Architecture occasionally still has an image issue. To many, architecture means solidness, rigour, slowness and conservativeness. Fortunately, this image is outdated, even though not everyone realizes it yet. Something similar is the case with security. Security is associated with prohibitions, walls and slowness as well. We accept that security is important, but that does not mean we like it.
Of course, security is becoming increasingly important. With the event of new European legislation such as GDPR, organizations cannot ignore security without risking large penalties. On the other hand, big data offers tremendous opportunities for organizations to really personalize their offerings and services to their clients. And many clients also expect such a personal approach. And they do not want to provide data that they already provided before. I still vividly remember a somewhat irritated email message from a guy who went to register for our yearly DYA seminar, but stopped the registration process because he was so annoyed. He had to enter the same credentials that he had provided the year before. After an intensive email exchange, I ended up doing the registering for him. Which took me no more than 3 minutes. But it was a matter of principle. On the other hand, I would not be surprised at all, if other attendees would have been annoyed when all their credentials had appeared automatically, thinking: who told you that you could save these data from last year?
The new GDPR law requires that organizations have solid control over the data they record and process. Enthousiastic development of new services making full use of big data, without any thought for privacy involves great financial risks.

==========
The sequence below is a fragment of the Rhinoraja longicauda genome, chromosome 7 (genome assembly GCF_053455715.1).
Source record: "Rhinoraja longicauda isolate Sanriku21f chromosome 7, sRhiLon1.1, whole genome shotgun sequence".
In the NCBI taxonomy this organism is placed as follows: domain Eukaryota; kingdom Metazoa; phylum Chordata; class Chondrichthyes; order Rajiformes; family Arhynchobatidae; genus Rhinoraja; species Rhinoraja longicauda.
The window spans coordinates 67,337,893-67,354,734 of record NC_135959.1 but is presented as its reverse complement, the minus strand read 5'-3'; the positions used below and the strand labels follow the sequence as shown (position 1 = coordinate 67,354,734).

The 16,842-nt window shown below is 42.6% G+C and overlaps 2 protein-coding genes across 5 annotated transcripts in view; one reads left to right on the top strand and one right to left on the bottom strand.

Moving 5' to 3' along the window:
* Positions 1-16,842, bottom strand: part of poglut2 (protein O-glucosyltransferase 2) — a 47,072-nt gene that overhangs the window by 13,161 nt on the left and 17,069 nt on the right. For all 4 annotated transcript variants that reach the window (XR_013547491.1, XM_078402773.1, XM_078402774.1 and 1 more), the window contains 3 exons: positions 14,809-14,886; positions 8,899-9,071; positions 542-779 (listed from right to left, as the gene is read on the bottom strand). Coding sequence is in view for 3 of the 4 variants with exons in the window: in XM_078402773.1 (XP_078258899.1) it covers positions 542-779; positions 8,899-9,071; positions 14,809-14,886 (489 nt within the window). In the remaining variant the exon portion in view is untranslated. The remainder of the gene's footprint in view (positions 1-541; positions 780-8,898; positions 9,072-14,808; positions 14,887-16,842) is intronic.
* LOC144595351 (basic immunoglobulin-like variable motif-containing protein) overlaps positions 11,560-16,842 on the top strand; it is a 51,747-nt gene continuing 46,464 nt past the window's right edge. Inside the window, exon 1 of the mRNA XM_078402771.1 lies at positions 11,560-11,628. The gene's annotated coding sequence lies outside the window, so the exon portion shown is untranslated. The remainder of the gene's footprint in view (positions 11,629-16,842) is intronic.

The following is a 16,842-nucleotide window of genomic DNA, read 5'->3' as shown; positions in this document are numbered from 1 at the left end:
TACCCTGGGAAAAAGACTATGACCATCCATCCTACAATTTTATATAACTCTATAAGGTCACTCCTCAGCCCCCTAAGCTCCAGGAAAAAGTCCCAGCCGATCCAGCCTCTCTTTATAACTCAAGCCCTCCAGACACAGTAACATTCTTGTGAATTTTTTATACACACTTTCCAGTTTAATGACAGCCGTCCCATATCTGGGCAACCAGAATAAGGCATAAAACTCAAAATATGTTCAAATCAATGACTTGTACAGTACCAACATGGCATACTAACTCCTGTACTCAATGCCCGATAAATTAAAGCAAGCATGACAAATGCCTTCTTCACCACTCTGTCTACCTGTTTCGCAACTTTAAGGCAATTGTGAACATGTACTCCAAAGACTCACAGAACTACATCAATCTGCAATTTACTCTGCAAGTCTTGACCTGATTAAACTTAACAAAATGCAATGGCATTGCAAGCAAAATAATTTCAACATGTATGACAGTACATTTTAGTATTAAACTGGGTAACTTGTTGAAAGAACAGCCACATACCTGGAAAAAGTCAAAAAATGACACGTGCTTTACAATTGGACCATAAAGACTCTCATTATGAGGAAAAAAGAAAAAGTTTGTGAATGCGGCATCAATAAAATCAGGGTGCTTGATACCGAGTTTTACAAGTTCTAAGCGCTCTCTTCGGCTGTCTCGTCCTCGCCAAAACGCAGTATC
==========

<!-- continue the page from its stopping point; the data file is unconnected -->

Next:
The dilemma is clear: it is a waste not to make full use of the data that is floating around, but the risks are not to be ignored.
This dilemma is expressed in the fourth principle of the Architecture Manifesto:
We recognize that security measures are a trade-off between risk and innovation speed, and the best way to deal with this is to address security from the start.
Exactly because there is a trade-off between aspects such as innovation speed and risk we have to take a multidimensional approach in our design activities, all the way through.
The fourth principle of the manifesto relates to the following core value of the manifesto:
Innovation and ecosystems over industrialization and value chains
We value Innovation over industrialization, but, as the fourth principle states, not without taking security to heart right from the start. I covered the ecosystems and value chains part in a previous blog post, Ecosystems Over Value Chains.
About Marlies van Steenbergen
Marlies van Steenbergen started her career with Sogeti Netherlands in the role of service manager enterprise architecture in 2000. After working as a consultant for a few years, she became Principal Consultant Enterprise Architecture in 2004. In this role, she is responsible for stimulating and guaranteeing the development of the architectural competence of Sogeti Netherlands. Since 2012 she is the main proponent of enterprise architecture and DYA within Sogeti Netherlands.
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